The government’s much-heralded capability reviews, which rate organisational performance inWhitehall departments, lack proper benchmarking and do not assess middle management or frontline staff, according to a report by the National Audit Office (NAO).
The in depth reviews – which have cost the Cabinet Office more than £10m to run –commonly find that government HR departments need to build “more effective and professional corporate services… so that they can contribute effectively to raising business performance.“ thestudyconcluded.
However, the reviews do not benchmark departments’ capabilities against organisations outside the Civil Service in areas such as performance management. They also focus entirely on departments’ senior leadership and “do not directly assess the capabilities of departments’ middle management and frontline staff“ who are key to delivering services to the public, the spending watchdog said.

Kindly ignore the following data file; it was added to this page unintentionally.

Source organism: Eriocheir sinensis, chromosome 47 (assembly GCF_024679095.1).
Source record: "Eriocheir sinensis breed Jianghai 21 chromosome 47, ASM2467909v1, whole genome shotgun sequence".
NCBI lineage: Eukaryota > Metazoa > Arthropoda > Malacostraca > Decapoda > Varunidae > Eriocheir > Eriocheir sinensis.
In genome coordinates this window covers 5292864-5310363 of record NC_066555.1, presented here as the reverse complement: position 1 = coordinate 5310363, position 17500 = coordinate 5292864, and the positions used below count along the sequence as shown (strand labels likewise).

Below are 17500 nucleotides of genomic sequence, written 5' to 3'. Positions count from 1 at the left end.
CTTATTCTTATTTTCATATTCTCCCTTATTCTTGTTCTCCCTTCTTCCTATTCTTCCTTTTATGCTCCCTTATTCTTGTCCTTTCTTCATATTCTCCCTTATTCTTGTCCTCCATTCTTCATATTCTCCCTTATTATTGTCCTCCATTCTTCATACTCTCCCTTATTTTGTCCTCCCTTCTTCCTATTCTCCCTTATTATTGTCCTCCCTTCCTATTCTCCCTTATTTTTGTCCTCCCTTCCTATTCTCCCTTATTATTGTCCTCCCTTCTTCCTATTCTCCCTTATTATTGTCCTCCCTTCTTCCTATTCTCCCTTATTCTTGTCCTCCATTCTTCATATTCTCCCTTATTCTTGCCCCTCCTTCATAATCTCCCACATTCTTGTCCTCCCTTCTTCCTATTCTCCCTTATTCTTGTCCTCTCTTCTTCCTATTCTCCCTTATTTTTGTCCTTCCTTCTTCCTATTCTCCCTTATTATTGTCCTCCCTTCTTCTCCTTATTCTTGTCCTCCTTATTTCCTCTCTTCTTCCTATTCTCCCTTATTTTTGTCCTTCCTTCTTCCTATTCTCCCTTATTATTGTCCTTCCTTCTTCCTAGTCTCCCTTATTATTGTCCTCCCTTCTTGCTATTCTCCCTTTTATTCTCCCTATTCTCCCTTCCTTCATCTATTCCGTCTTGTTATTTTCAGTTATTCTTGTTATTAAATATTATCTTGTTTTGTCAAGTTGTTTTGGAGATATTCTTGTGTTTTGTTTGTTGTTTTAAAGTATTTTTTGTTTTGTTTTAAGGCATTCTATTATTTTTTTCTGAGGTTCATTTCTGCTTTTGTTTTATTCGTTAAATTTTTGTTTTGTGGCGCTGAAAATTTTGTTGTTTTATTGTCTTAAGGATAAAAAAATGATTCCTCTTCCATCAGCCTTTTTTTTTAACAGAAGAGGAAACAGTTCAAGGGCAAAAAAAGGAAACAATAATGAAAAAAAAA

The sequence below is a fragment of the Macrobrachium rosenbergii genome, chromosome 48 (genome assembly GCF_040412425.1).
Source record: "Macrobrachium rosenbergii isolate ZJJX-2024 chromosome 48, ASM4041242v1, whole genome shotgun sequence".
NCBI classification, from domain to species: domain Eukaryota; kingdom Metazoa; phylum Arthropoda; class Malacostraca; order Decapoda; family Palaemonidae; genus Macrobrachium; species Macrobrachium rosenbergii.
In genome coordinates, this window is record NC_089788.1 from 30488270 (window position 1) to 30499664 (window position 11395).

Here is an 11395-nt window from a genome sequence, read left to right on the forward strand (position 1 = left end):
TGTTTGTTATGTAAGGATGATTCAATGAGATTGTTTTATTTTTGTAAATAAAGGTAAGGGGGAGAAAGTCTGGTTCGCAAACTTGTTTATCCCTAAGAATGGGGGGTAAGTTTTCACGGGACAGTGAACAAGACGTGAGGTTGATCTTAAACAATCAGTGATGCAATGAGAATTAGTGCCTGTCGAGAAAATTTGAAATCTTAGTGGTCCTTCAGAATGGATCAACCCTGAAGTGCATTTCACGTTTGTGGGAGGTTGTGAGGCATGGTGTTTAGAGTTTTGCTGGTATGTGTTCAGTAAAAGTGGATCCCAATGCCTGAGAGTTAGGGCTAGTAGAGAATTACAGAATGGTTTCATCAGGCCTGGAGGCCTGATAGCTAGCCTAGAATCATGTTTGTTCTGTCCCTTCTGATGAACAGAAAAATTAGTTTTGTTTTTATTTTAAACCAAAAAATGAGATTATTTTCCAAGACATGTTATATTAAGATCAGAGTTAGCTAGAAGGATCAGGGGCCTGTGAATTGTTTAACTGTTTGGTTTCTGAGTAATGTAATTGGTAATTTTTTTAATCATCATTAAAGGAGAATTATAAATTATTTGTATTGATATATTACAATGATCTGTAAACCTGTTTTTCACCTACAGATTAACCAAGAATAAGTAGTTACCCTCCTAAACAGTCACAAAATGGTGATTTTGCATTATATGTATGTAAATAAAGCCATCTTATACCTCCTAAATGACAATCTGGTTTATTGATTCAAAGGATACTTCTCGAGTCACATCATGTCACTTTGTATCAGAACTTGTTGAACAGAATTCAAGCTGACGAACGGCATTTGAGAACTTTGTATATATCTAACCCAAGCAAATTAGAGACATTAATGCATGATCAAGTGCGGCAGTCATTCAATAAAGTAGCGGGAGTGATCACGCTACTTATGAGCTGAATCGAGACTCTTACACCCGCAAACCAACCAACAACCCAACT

The NAO found that the departments were rated as less than “well-placed” in two-thirds of the 170 different assessment measures. Several reviews have previously highlighted poor people management and inadequate HR provision at the heart of government failings.
Common HR challenges flagged up by the studies include a need to boost skills, improve leadership and rigorously tackle poor performance.
Departments are also struggling to identify whether any changes that follow the reviews are improving organisational performance. Measures that take into account project performance, customer complaints and the skills and commitment of staff need to be developed, the NAO said.
TheCabinet Office said the reviews were well–regarded internationally, and had helped to achieve real benefits for users of public services.
Building on social enterprises
A drive to create 25,000 jobs in social enterprises by expanding their role in providing public services has been announced.
Cabinet Office minister Liam Byrne said measures designed to aid aggressive growth in the social enterprise sector will be drawn up at a social enterprise summit.
Byrne said the public would be more open to the ideas and ethos of social enterprise–organisations that are run as businesses but reinvest profits into the community or service developments –given the anger at leading bankers.